Microsoft rushes clutch patch for 'deep' bug in Windows, third-party apps
Researchers say move may be tied to this week's Black Hat security conference
Computerworld - The emergency patches Microsoft plans to rush out this week will fix a flaw that runs through several critical components of Windows and an unknown number of third-party applications, according to a pair of security researchers.
On Tuesday, Microsoft will slap a permanent patch on a video streaming ActiveX control used by Internet Explorer (IE), addressing a vulnerability that it has known about, but not fixed, for more than a year. Two weeks ago, Microsoft issued a "kill bit" update that, rather than address the underlying problem, disabled the ActiveX control to stymie attacks that were already in progress. It's also slated a fix for Visual Studio, Microsoft's popular development platform.
Although Microsoft has not spelled out exactly what it will patch with the two "out-of-band" updates -- the term for security updates released outside the company's once-a-month schedule -- earlier this month researchers pointed fingers at the Active Template Library (ATL), a code "library" used not only by Microsoft's own developers, but also by third-party software programmers to access some features within Windows.
Two German researchers -- Thomas Dullien, the CEO and head of research at Zynamics GmbH, and Dennis Elser -- dug into the bug within the ActiveX control, the "msvidctl.dll" file, that streams video content. They found that it stemmed from a simple programming mistake in a function called "ATL::CComVariant::ReadFromStream."
"Instead of passing a pointer to a data buffer to IStream::Read, it took the address of a (small) local variable, and passes this address as output buffer to IStream::Read, along with a length read from the stream previously," said Dullien, who goes by the moniker "Halvar Flake" when writing about security vulnerabilities. "Somebody clearly got confused," he added in a blog entry posted July 9.
The result? Although Microsoft shut off current attacks against the ActiveX control, the programming mistake is present in several other Windows files -- at least five in XP, at least 13 in Vista -- including ones crucial to IE, Windows Media Player and Terminal Services.
"The bug is actually much 'deeper' than most people realize," said Dullien, "[and] the kill-bit fix is clearly insufficient, as there are bound to be many other ways of triggering the issue."
Additionally, said Dullien and Elser, third-party developers may have used the same flawed library to create their own applications. "The bug might have weaseled its way into third-party components, if anyone outside of Microsoft had access to the broken ATL versions," said Dullien. "If this has happened, Microsoft might have accidentally introduced security vulnerabilities into third-party products." Dullien claimed that older versions of Adobe's Flash contained the vulnerability.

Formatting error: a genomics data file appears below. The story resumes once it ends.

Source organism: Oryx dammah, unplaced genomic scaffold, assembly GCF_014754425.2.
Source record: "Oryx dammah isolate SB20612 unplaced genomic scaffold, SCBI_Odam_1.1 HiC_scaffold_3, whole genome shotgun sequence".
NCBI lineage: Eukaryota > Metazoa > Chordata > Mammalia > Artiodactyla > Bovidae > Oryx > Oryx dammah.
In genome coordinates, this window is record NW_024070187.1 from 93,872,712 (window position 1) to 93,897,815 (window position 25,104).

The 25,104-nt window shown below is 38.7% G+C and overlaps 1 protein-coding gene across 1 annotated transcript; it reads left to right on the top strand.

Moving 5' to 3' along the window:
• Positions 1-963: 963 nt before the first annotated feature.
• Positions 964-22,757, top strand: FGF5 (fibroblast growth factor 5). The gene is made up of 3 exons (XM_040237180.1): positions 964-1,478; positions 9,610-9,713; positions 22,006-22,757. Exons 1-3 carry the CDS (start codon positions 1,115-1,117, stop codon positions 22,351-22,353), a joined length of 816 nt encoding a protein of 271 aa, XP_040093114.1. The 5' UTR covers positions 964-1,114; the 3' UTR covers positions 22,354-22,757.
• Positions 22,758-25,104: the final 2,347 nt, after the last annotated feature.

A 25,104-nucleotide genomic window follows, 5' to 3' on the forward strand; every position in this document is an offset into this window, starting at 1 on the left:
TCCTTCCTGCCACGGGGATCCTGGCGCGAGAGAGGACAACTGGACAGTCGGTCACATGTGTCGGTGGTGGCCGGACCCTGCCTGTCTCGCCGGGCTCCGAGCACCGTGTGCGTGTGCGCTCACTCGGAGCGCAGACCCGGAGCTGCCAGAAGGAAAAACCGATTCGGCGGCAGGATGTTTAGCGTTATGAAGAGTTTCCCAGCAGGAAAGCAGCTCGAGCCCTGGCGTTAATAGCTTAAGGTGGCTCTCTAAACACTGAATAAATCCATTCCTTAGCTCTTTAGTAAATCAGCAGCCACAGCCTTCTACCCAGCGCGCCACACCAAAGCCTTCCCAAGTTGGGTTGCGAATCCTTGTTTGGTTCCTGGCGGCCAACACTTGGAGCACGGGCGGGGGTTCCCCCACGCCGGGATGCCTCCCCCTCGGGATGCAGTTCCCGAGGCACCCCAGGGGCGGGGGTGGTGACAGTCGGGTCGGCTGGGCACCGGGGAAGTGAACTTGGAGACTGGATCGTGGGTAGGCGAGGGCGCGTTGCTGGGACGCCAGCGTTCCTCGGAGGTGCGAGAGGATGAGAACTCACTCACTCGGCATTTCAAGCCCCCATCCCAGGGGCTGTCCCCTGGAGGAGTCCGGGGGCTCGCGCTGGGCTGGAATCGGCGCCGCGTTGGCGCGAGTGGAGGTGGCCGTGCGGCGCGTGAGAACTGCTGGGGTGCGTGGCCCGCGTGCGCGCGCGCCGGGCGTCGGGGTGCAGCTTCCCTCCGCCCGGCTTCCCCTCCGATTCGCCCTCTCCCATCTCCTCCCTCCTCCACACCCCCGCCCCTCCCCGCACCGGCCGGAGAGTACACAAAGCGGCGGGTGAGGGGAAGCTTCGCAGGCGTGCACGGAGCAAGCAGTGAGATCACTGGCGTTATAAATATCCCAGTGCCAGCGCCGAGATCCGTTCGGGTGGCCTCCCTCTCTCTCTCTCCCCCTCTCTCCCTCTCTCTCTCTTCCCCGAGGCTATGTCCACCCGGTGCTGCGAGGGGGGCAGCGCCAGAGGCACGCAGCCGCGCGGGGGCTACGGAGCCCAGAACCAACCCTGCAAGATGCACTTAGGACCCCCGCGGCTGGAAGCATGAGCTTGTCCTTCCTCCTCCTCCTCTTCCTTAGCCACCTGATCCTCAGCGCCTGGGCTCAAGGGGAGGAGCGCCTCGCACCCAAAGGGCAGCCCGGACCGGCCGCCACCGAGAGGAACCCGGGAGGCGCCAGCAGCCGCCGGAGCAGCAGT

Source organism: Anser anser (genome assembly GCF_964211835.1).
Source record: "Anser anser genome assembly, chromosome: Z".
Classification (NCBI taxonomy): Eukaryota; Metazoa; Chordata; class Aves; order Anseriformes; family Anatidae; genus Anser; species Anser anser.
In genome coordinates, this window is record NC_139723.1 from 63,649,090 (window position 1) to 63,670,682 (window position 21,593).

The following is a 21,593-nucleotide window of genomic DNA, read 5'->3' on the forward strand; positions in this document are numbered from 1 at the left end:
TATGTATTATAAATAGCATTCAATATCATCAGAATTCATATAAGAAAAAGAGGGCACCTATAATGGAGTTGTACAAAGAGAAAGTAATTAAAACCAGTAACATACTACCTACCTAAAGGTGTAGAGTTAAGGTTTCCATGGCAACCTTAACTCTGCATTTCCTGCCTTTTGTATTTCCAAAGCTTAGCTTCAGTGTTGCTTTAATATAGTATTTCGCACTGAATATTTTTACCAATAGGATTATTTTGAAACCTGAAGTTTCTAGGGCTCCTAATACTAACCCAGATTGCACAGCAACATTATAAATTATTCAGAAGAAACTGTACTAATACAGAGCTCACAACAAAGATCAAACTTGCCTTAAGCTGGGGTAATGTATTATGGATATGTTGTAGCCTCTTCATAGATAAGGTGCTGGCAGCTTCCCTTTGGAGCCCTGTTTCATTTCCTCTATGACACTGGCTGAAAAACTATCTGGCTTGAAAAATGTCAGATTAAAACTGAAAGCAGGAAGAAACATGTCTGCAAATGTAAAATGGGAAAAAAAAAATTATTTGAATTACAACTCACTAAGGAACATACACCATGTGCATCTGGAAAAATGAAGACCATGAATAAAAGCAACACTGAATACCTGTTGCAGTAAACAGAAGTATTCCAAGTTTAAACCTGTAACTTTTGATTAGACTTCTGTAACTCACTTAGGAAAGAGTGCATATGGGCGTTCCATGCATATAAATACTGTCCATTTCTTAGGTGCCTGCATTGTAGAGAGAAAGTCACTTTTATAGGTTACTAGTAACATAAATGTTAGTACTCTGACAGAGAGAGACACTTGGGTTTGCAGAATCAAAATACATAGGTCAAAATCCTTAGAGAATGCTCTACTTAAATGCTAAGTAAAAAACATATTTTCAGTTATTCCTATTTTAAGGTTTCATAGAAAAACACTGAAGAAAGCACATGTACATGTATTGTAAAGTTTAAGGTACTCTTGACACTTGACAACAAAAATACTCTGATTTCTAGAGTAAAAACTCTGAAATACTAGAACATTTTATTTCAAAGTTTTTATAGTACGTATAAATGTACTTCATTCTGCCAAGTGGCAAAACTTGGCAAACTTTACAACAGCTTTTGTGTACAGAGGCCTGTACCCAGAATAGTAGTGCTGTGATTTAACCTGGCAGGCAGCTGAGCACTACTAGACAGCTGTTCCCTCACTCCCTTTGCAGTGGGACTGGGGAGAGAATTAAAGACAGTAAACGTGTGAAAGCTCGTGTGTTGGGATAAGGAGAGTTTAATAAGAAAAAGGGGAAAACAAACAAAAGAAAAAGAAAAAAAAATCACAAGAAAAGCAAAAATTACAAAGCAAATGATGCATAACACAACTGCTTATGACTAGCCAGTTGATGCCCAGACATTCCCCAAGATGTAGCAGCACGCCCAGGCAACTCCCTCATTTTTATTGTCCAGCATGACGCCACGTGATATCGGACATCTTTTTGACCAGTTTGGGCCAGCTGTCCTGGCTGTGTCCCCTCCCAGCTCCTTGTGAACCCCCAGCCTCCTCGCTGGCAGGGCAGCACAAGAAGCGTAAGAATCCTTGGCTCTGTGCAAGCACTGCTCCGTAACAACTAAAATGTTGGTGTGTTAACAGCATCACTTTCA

- Tor Project working to fix weakness that can unmask users
- Virtru launches business email encryption service for Google Apps
- Black Hat presentation on TOR suddenly cancelled
- Goodwill Industries probes possible payment card breach
- Stealthy Web tracking tools pose increasing privacy risks to users
- AirMagnet Wi-Fi security tool takes aim at drones
- EFF releases Chrome, Firefox plugin to block third-party tracking
- Open Wireless Router project aims for better router security, network performance
- Stealthy ransomware 'Critroni' uses Tor, could replace Cryptolocker
- U.S. court says warrant for access to all content of email account is justified
- Mobile First: Securing Information Sprawl Learn how the partnership between Box and MobileIron can help you execute a "mobile first" strategy that manages and secures both mobile apps...
- Cybersecurity Imperatives: Reinvent your Network Security The Rise of CyberSecurity
- Surescripts Case Study- Securing Keys and Certificates Surescripts implemented Venafi's Trust Protection Platform™ to secure digital keys and certificates, ensure the privacy and confidentiality of electronic clinical information for its...
- Ponemon 2014 SSH Security Vulnerability Report According to research by the Ponemon Institute, 3 out of 4 enterprises have no security controls in place for SSH which leaves organizations...
- Responding to New SSL Cybersecurity Threat The featured Gartner research examines current strategies to address new SSL cybersecurity threats and vulnerabilities.
- Deep Dive into Advanced Networking and Security with Hybrid Cloud Security and networking are among the top concerns when moving workloads to the cloud. VMware vCloud® Hybrid Service™ enables you to extend your... All Security White Papers | Webcasts
Our new bimonthly Internet of Things newsletter helps you keep pace with the rapidly evolving technologies, trends and developments related to the IoT. Subscribe now and stay up to date!